Not sure which is more shocking: that the Cylons gouged out one of Tigh's eyeballs, or that Ron Moore has suddenly flipped the 9/11 allegory so that the Cylons are now America and we're the Iraqis.
In our interview, Moore said the situation was more complicated than that, that the occupation is borrowing just as much from Vichy France and the West Bank and a variety of other occupied territories in modern history. But he also admitted that he wanted to provoke a reaction, to make viewers question which side they were on, and there's not a more potent, jarring way to do that then to have the good guys strapping explosives to their chests and blowing up real good.
It works that it's Tigh ordering the suicide bombings and the resistance's other extreme measures. Of all the military characters, he's always been the most extreme, to the point where I suspect he has a "Kill 'em all and let the Gods sort it out" t-shirt tucked away in his duffel bag. And his time in the Cylon equivalent of Abu Ghraib has made him even more militant, to the point where I wonder if Brother Cavil already took more than an eye in there. (See the "evil men in the gardens of Paradise" speech.)
And the genius of it all is that, just when you're feeling sick and disgusted that our heroes are pulling this stuff, Baltar -- Baltar -- is the one to argue against it, while Tigh insists that a suicide mission is the same whether it's being conducted with a viper or an explosives belt. (Collateral damage is all but expected from aerial bombing missions, even if there are attempts to contain it.) Again, which side are you on? Especially on this?
I definitely had the most visceral reaction to the suicide bombing material, but thought the entire hour was vintage "Galactica." The venue and tactics may change, but the tone and quality don't.
In particular, I got chills on several occasions:
- "Have hope. We're coming for you." Sometimes it's the simplest words that have the most power -- especially if we've seen the despair in which the recipients are living.
- Kara standing over her "daughter" (and, given what Moore has said in the podcasts about mutual love being a requirement to produce human/Cylon off-spring, I call shenanigans on Leoben) after Kasey (Casey? KC?) fell on the steps of Leoben's swinging jailhouse duplex.
- Tyrol coming home to find the baby alone and wailing. (Since the Cylons went to all the trouble of building a jail and creating a police force, do they also have social workers to prevent this sort of thing?)
- Callie, never a classy one, asking Boomer how many times she needs to shoot her to make her go away forever.
- Pretty much any scene with Brother Cavil, but especially that second sex scene with Ellen where he threatens to do much worse to Tigh. Hard to believe Dean Stockwell was only in a couple of episodes before this; he scares the crap out of me.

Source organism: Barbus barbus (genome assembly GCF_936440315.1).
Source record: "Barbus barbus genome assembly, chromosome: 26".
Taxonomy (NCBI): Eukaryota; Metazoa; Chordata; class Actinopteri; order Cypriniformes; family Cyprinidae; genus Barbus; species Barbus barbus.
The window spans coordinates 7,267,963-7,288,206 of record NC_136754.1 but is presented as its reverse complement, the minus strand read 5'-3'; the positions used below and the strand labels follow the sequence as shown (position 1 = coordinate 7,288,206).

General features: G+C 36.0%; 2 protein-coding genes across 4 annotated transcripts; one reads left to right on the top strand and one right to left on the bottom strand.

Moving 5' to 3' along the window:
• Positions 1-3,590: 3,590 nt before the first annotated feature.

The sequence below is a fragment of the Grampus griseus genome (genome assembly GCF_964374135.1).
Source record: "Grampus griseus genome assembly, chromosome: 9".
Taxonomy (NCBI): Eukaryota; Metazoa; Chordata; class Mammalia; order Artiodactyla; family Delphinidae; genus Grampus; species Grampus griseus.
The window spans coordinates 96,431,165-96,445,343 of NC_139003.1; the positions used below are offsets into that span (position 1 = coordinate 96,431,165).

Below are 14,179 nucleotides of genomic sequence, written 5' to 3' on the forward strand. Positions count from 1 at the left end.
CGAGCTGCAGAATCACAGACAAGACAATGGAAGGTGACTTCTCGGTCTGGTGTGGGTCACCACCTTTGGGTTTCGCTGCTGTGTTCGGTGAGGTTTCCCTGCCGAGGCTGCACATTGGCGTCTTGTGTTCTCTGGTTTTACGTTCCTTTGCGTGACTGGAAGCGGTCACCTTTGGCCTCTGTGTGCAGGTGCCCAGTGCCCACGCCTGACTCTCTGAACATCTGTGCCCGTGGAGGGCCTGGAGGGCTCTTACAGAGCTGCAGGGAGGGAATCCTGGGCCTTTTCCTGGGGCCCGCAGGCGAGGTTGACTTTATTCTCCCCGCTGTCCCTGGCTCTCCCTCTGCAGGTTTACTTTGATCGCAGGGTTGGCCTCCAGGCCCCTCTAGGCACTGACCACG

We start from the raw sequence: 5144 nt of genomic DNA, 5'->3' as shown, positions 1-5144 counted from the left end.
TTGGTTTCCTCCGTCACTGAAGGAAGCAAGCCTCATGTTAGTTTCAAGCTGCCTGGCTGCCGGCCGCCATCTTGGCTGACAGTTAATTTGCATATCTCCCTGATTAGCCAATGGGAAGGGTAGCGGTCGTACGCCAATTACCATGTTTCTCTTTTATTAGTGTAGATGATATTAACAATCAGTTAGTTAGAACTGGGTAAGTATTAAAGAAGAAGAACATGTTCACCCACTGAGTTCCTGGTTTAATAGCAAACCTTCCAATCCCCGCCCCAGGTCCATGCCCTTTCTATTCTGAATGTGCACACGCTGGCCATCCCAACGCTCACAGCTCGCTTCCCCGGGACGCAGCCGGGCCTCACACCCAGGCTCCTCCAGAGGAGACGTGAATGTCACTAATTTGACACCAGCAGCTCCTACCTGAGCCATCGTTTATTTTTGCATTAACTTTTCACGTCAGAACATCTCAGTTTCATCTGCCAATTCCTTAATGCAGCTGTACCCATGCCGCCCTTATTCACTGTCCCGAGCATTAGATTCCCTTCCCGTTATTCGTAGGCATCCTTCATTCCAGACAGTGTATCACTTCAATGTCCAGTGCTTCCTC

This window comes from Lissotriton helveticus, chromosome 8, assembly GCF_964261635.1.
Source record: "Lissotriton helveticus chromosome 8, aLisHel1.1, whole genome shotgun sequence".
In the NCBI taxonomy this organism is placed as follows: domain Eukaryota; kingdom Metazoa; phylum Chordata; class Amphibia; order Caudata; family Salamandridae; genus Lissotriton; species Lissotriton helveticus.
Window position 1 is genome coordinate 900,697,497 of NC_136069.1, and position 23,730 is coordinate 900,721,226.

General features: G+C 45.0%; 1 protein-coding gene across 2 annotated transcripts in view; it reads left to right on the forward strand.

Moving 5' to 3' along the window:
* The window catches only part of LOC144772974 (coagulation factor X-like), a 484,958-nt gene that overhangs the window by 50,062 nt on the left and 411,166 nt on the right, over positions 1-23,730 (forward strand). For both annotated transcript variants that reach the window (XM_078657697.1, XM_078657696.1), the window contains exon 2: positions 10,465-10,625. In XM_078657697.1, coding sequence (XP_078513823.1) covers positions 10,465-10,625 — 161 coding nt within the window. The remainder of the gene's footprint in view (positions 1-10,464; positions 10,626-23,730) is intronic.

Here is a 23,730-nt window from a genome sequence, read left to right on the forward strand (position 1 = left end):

Some other random thoughts:
- Though Duck (the suicide bomber) and Jammer (the reluctant human police recruit) both figured prominently in the webisodes, the horse came before the cart here. The TV episodes were written, and then Sci-Fi approached Moore and company about doing the web stuff, and they realized they could use the web stories to provide some shading to two characters who were glorified extras most of the time.
- So what exactly did Kara stab Leoben with? Looked like a tuning fork to me, but she seemed to be crafting something under the table while waiting for his return.
- When Caprica-Six and Baltar reunited in the season two finale, I was really excited about the prospect of their respective hallucinatory best buddies playing a scene together, ala Al and Zoey (the Evil Leaper's sidekick) on "Quantum Leap." Moore said he toyed with the idea and even wrote a draft or two of a scene featuring Chip-Six and Chip-Baltar, but cut it pretty early in the writing stage. Too much else to deal with. Still, I find it interesting that Baltar still needs the fantasy of Chip-Six when he has the real thing right in front of him. (I also asked Moore whether Chip-Six and Chip-Baltar were really just hallucinations, since they frequently know things that a figment couldn't; all he said was that "they play into the larger mythology of the show."
- Gods, but the makeup people have done a good job making Jamie Bamber look like he totally let himself go. Moore couldn't remember if the naked torso shot was makeup or a body double, but the facial makeup looks terrific, more convincing than most fake fat faces (say it five times fast) that I've seen.
- I understand Laura's desire to keep a record of what went on during the occupation, but would she really risk keping a written diary that included significant details about the resistance, moles in the Baltar administration, etc.?
- Okay, so during the time-jump, we had the weddings of Anders and Starbuck, Tyrol and Callie, Lee and Dualla and Helo and Sharon. Frankly, I'm shocked that they didn't find some way to marry off Laura and Tom Zarek. I know there's a plan to do at least one episode that fills in some gaps on what happened in the last year (plus four months), but it feels like they'd have to spend virtually all of that on showing how Sharon went from dog-collar girl to Adama's BFF.
- Given Moore's desire to play on lots of historical locales beyond Iraq, I thought it was a nice touch that the police uniforms had a touch of Nazi to their style, which made them a nice parallel not only for the Iraqis who we're trying to train to be cops, but the Jews who were recruited to police their own people in the ghettos.
- Speaking of the Nazis, letting the prisoners out of a truck to stretch their legs was the pretext used to slaughter all the British soldiers at the end of "The Great Escape." Time to start humming that theme song.
- Caprica Six killing D'Anna was the first bit of Cylon-on-Cylon violence ever? Does Sharon killing one of the Six'es to get in good with Helo not count?